The other allegations of abuse in the grand-jury report were too old to prosecute, Mr. Shapiro said. On Friday, he reiterated his call for Pennsylvania legislators to pass several bills, including one that would eliminate the statute of limitations for child sexual abuse in the state.

Updated: 8-29-2019

Clergy Abuse Victims Take New Route To Challenge Church In Court

Lawsuits in Pennsylvania accuse dioceses of conspiracy to cover up abuse as plaintiffs search for way around statute of limitations.

Pennsylvania’s legislature hasn’t decided if it will join the growing number of states to lift the statute of limitations on victims of childhood sexual abuse, but John Patchcoski decided he wouldn’t wait any longer for his day in court.

On Wednesday, the 57-year-old and three others sued the Roman Catholic Diocese of Scranton and two of its bishops. The four men say the same priest abused them all as children.

Because Pennsylvania law requires victims of childhood sexual abuse to file lawsuits before they turn 30, the men are instead suing over an alleged coverup. They accuse the diocese of conspiracy and fraud in hiding systemic abuse that church officials were aware of for decades.

The plaintiffs—Mr. Patchcoski, Jimmy Pliska, Michael Heil and one whose name was not disclosed—join a growing number of victims of alleged clergy abuse taking this alternate route to challenge the Catholic Church in court.

At least eight such lawsuits have been filed in Pennsylvania since a state appeals court ruled in June that one accusing the Altoona-Johnstown diocese of a conspiracy to cover up abuse could go forward.

“Given the situation in Pennsylvania with the statute of limitations, this is a major development,” said attorney Richard Serbin, who is representing the plaintiff, Renee Rice, in the Altoona case. Mr. Serbin said he has heard from lawyers all over the state interested in filing similar cases.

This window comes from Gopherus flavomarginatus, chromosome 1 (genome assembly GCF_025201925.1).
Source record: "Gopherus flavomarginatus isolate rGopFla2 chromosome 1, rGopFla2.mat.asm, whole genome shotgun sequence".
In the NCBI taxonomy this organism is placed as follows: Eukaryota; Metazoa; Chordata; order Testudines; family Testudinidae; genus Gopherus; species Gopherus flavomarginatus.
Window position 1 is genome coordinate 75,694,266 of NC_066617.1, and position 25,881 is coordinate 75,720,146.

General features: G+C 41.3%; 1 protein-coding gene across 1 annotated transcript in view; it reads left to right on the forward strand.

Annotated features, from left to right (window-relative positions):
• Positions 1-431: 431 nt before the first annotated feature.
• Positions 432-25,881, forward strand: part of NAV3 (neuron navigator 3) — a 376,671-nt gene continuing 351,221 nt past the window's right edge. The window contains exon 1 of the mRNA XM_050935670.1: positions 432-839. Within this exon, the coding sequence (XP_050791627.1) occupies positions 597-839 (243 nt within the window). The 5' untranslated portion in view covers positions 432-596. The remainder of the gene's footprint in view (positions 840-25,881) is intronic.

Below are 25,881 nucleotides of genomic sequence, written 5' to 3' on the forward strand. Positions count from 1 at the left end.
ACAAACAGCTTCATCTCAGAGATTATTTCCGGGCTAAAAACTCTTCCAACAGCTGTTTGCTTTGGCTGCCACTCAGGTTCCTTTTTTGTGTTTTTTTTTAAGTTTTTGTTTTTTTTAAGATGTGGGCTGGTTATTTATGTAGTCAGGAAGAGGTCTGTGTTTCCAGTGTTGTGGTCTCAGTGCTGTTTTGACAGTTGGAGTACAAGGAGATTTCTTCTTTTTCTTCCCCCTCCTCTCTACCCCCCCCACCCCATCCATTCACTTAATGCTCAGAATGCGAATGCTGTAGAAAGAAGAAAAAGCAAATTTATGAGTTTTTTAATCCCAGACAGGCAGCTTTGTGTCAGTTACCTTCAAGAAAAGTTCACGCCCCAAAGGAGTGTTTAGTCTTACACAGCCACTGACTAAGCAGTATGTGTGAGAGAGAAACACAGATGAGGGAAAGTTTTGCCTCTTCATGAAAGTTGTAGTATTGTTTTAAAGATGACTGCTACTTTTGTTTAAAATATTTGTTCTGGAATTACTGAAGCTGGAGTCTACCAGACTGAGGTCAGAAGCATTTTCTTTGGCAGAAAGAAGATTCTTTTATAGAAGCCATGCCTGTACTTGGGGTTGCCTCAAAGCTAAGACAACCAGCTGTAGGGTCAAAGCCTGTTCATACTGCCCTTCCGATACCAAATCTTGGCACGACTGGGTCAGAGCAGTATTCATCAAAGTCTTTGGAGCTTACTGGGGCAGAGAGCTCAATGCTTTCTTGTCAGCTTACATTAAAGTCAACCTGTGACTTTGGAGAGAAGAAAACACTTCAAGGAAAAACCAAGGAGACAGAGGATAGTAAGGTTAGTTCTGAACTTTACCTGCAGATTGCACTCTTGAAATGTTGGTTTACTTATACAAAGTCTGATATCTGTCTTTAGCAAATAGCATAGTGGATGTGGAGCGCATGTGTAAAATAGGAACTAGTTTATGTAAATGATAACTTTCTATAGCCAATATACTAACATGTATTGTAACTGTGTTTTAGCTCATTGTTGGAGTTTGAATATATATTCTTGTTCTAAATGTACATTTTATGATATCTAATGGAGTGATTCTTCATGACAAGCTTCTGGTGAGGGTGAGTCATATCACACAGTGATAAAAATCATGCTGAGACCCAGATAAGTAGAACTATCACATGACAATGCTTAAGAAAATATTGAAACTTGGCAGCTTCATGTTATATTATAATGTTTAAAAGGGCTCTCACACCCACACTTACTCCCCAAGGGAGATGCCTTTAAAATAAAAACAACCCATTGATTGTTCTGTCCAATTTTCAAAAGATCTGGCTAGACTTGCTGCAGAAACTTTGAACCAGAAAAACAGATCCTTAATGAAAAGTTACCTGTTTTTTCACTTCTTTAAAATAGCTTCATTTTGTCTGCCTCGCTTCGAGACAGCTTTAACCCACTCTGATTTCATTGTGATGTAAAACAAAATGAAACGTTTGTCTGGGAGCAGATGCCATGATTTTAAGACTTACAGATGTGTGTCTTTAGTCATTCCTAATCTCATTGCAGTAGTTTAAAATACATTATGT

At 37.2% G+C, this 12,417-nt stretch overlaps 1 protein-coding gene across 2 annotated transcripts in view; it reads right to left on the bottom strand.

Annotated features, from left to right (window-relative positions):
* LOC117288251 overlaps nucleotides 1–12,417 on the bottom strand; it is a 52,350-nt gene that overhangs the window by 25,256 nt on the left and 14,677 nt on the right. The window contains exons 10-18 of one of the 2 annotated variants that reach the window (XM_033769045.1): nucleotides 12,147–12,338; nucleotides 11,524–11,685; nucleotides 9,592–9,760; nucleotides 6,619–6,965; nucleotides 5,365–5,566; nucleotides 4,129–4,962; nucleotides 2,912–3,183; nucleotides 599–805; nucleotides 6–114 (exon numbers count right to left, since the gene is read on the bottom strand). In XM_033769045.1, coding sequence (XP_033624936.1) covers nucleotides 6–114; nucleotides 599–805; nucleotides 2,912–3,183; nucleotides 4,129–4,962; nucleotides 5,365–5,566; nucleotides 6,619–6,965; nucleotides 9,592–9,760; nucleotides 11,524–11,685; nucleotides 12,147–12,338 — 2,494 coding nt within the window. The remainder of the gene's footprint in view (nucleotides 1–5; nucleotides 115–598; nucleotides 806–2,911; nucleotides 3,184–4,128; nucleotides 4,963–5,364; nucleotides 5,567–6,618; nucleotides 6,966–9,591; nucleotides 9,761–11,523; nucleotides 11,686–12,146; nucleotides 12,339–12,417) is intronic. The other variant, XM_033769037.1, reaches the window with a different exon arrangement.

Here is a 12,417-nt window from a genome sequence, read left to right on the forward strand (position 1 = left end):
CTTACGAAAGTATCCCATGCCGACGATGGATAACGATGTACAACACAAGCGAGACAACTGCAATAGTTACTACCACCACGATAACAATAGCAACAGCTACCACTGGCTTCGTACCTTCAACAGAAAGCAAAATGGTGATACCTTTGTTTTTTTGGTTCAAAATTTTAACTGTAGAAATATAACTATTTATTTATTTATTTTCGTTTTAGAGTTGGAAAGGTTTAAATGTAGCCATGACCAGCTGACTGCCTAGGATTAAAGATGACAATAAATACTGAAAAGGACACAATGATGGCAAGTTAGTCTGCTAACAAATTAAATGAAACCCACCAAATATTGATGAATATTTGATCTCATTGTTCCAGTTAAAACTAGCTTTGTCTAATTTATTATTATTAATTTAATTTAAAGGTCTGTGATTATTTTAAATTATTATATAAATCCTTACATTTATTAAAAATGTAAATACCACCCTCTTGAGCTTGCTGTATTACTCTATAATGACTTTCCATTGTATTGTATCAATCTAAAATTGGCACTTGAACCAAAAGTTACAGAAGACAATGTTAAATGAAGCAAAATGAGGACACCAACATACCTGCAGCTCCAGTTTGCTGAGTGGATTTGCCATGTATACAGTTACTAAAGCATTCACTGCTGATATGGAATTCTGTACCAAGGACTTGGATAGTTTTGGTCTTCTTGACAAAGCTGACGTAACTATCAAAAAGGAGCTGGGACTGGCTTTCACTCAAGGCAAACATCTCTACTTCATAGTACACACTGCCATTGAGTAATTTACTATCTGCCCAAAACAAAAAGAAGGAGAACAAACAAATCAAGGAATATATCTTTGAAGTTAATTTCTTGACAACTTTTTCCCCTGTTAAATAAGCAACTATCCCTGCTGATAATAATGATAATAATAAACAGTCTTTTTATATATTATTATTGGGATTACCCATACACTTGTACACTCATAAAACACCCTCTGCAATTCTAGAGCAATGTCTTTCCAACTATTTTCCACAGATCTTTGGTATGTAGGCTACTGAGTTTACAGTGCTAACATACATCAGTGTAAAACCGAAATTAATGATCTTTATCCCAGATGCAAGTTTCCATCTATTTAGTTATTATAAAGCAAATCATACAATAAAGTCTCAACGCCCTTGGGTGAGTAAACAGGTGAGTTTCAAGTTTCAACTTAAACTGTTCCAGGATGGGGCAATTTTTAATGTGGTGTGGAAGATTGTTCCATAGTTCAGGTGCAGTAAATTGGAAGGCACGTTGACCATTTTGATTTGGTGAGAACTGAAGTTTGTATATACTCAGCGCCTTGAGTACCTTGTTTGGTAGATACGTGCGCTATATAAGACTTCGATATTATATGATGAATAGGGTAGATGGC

However, the Altoona-Johnstown case is expected to be appealed to the state supreme court, which could stop the new strategy in its tracks.

“I don’t expect the Rice case to stand up to further appeal,” said Matthew Haverstick, a lawyer who represents the diocese of Harrisburg in one of the cases claiming conspiracy. “The idea that all these actors conspired and talked to each other strains credulity.”

The Diocese of Altoona-Johnstown declined to comment on the litigation.

Since the Pennsylvania attorney general released a grand-jury report last year, detailing the sexual abuse of more than 1,000 children by Catholic clergy in the state, lawmakers across the country have been searching for ways to hold church officials accountable.

So far this year, at least five states, plus Washington, D.C., have lifted the statute of limitations on child sexual abuse, opening up the church to a flood of lawsuits from people who say they were abused decades ago. In New York, where the statute of limitations on older cases of abuse was lifted in August, more than 400 lawsuits were filed on the first day.

In Pennsylvania, the state legislature is still debating whether—and how—to change the statute of limitations.

In the Scranton case, plaintiffs’ attorney Kevin Quinn said the statute of limitations doesn’t apply because there is no way his clients could have known about the diocese’s efforts to hide the abuse until the grand-jury report last year detailed how abuse was covered up, including by moving pedophile priests from one diocese to another.

That is what was done with Father Michael J. Pulicare, the man who all four plaintiffs say abused them, according to the complaint. Father Pulicare was assigned to at least nine different parishes within the diocese before his death in 1999, the complaint says.

The suit also accuses James Timlin, the former bishop of Scranton, of allowing one of the plaintiffs to sleep in Father Pulicare’s bed in the cathedral.